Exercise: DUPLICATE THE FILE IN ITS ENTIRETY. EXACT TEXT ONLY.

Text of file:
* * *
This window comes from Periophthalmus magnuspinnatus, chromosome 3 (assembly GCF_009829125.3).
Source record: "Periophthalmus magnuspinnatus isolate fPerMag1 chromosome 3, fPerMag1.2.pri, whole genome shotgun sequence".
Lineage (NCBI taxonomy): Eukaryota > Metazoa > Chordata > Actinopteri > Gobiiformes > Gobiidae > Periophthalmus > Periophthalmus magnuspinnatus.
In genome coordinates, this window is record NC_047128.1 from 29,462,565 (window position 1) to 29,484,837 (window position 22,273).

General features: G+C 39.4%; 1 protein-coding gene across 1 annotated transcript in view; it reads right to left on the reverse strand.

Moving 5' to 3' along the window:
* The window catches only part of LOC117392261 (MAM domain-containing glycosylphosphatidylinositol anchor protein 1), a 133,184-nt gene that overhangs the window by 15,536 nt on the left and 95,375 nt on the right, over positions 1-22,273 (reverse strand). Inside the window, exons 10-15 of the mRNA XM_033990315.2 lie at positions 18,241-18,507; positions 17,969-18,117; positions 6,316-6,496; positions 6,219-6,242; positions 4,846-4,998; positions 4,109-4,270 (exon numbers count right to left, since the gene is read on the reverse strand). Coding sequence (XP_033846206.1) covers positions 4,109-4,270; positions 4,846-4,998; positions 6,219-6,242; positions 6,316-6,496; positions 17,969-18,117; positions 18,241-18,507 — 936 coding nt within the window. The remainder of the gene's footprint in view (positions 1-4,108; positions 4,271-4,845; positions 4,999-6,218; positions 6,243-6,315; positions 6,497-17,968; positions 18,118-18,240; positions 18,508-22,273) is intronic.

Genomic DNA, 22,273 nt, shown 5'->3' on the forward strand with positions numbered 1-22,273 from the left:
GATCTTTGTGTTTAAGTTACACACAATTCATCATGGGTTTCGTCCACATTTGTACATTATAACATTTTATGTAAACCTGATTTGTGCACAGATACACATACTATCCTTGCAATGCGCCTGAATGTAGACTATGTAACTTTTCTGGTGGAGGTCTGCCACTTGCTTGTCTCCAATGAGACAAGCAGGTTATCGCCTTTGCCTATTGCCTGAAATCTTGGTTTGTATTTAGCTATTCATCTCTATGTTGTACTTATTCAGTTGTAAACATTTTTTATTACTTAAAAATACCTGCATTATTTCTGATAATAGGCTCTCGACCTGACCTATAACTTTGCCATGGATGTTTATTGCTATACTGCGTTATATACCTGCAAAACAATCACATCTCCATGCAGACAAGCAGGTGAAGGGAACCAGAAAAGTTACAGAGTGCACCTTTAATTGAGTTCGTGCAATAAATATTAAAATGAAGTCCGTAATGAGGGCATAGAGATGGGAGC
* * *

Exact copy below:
This window comes from Periophthalmus magnuspinnatus, chromosome 3 (assembly GCF_009829125.3).
Source record: "Periophthalmus magnuspinnatus isolate fPerMag1 chromosome 3, fPerMag1.2.pri, whole genome shotgun sequence".
Lineage (NCBI taxonomy): Eukaryota > Metazoa > Chordata > Actinopteri > Gobiiformes > Gobiidae > Periophthalmus > Periophthalmus magnuspinnatus.
In genome coordinates, this window is record NC_047128.1 from 29,462,565 (window position 1) to 29,484,837 (window position 22,273).

General features: G+C 39.4%; 1 protein-coding gene across 1 annotated transcript in view; it reads right to left on the reverse strand.

Moving 5' to 3' along the window:
* The window catches only part of LOC117392261 (MAM domain-containing glycosylphosphatidylinositol anchor protein 1), a 133,184-nt gene that overhangs the window by 15,536 nt on the left and 95,375 nt on the right, over positions 1-22,273 (reverse strand). Inside the window, exons 10-15 of the mRNA XM_033990315.2 lie at positions 18,241-18,507; positions 17,969-18,117; positions 6,316-6,496; positions 6,219-6,242; positions 4,846-4,998; positions 4,109-4,270 (exon numbers count right to left, since the gene is read on the reverse strand). Coding sequence (XP_033846206.1) covers positions 4,109-4,270; positions 4,846-4,998; positions 6,219-6,242; positions 6,316-6,496; positions 17,969-18,117; positions 18,241-18,507 — 936 coding nt within the window. The remainder of the gene's footprint in view (positions 1-4,108; positions 4,271-4,845; positions 4,999-6,218; positions 6,243-6,315; positions 6,497-17,968; positions 18,118-18,240; positions 18,508-22,273) is intronic.

Genomic DNA, 22,273 nt, shown 5'->3' on the forward strand with positions numbered 1-22,273 from the left:
GATCTTTGTGTTTAAGTTACACACAATTCATCATGGGTTTCGTCCACATTTGTACATTATAACATTTTATGTAAACCTGATTTGTGCACAGATACACATACTATCCTTGCAATGCGCCTGAATGTAGACTATGTAACTTTTCTGGTGGAGGTCTGCCACTTGCTTGTCTCCAATGAGACAAGCAGGTTATCGCCTTTGCCTATTGCCTGAAATCTTGGTTTGTATTTAGCTATTCATCTCTATGTTGTACTTATTCAGTTGTAAACATTTTTTATTACTTAAAAATACCTGCATTATTTCTGATAATAGGCTCTCGACCTGACCTATAACTTTGCCATGGATGTTTATTGCTATACTGCGTTATATACCTGCAAAACAATCACATCTCCATGCAGACAAGCAGGTGAAGGGAACCAGAAAAGTTACAGAGTGCACCTTTAATTGAGTTCGTGCAATAAATATTAAAATGAAGTCCGTAATGAGGGCATAGAGATGGGAGC